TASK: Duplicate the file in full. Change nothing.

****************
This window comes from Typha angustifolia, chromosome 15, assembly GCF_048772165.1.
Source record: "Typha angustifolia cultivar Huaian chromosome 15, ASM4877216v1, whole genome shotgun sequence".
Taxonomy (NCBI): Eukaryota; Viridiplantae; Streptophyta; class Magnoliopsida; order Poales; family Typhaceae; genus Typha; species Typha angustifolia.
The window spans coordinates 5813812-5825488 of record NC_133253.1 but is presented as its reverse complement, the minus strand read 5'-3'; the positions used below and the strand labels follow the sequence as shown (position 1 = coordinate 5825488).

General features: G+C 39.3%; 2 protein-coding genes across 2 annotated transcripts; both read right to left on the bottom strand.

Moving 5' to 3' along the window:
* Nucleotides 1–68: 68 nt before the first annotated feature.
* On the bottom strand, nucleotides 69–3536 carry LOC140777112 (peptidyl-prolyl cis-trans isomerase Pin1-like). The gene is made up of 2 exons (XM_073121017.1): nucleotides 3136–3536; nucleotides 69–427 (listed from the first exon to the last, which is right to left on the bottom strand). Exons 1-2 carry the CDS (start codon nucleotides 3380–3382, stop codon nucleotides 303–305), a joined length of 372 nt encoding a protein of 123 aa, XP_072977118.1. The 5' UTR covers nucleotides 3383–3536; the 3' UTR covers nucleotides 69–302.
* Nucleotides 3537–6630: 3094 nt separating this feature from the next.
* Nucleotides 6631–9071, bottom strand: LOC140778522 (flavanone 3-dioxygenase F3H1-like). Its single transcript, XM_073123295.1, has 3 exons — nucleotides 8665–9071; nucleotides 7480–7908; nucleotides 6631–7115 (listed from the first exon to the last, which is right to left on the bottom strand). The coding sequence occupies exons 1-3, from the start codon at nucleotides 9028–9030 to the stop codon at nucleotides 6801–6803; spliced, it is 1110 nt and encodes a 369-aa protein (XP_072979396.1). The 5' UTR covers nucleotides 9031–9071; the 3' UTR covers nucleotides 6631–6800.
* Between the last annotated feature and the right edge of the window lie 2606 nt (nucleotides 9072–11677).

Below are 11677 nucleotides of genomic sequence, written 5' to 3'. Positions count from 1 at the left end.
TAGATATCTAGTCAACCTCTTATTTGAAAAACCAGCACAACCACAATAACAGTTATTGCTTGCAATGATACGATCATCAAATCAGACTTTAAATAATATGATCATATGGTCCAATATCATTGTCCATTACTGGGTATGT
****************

This window comes from Typha angustifolia, chromosome 15, assembly GCF_048772165.1.
Source record: "Typha angustifolia cultivar Huaian chromosome 15, ASM4877216v1, whole genome shotgun sequence".
Taxonomy (NCBI): Eukaryota; Viridiplantae; Streptophyta; class Magnoliopsida; order Poales; family Typhaceae; genus Typha; species Typha angustifolia.
The window spans coordinates 5813812-5825488 of record NC_133253.1 but is presented as its reverse complement, the minus strand read 5'-3'; the positions used below and the strand labels follow the sequence as shown (position 1 = coordinate 5825488).

General features: G+C 39.3%; 2 protein-coding genes across 2 annotated transcripts; both read right to left on the bottom strand.

Moving 5' to 3' along the window:
* Nucleotides 1–68: 68 nt before the first annotated feature.
* On the bottom strand, nucleotides 69–3536 carry LOC140777112 (peptidyl-prolyl cis-trans isomerase Pin1-like). The gene is made up of 2 exons (XM_073121017.1): nucleotides 3136–3536; nucleotides 69–427 (listed from the first exon to the last, which is right to left on the bottom strand). Exons 1-2 carry the CDS (start codon nucleotides 3380–3382, stop codon nucleotides 303–305), a joined length of 372 nt encoding a protein of 123 aa, XP_072977118.1. The 5' UTR covers nucleotides 3383–3536; the 3' UTR covers nucleotides 69–302.
* Nucleotides 3537–6630: 3094 nt separating this feature from the next.
* Nucleotides 6631–9071, bottom strand: LOC140778522 (flavanone 3-dioxygenase F3H1-like). Its single transcript, XM_073123295.1, has 3 exons — nucleotides 8665–9071; nucleotides 7480–7908; nucleotides 6631–7115 (listed from the first exon to the last, which is right to left on the bottom strand). The coding sequence occupies exons 1-3, from the start codon at nucleotides 9028–9030 to the stop codon at nucleotides 6801–6803; spliced, it is 1110 nt and encodes a 369-aa protein (XP_072979396.1). The 5' UTR covers nucleotides 9031–9071; the 3' UTR covers nucleotides 6631–6800.
* Between the last annotated feature and the right edge of the window lie 2606 nt (nucleotides 9072–11677).

Below are 11677 nucleotides of genomic sequence, written 5' to 3'. Positions count from 1 at the left end.
TAGATATCTAGTCAACCTCTTATTTGAAAAACCAGCACAACCACAATAACAGTTATTGCTTGCAATGATACGATCATCAAATCAGACTTTAAATAATATGATCATATGGTCCAATATCATTGTCCATTACTGGGTATGT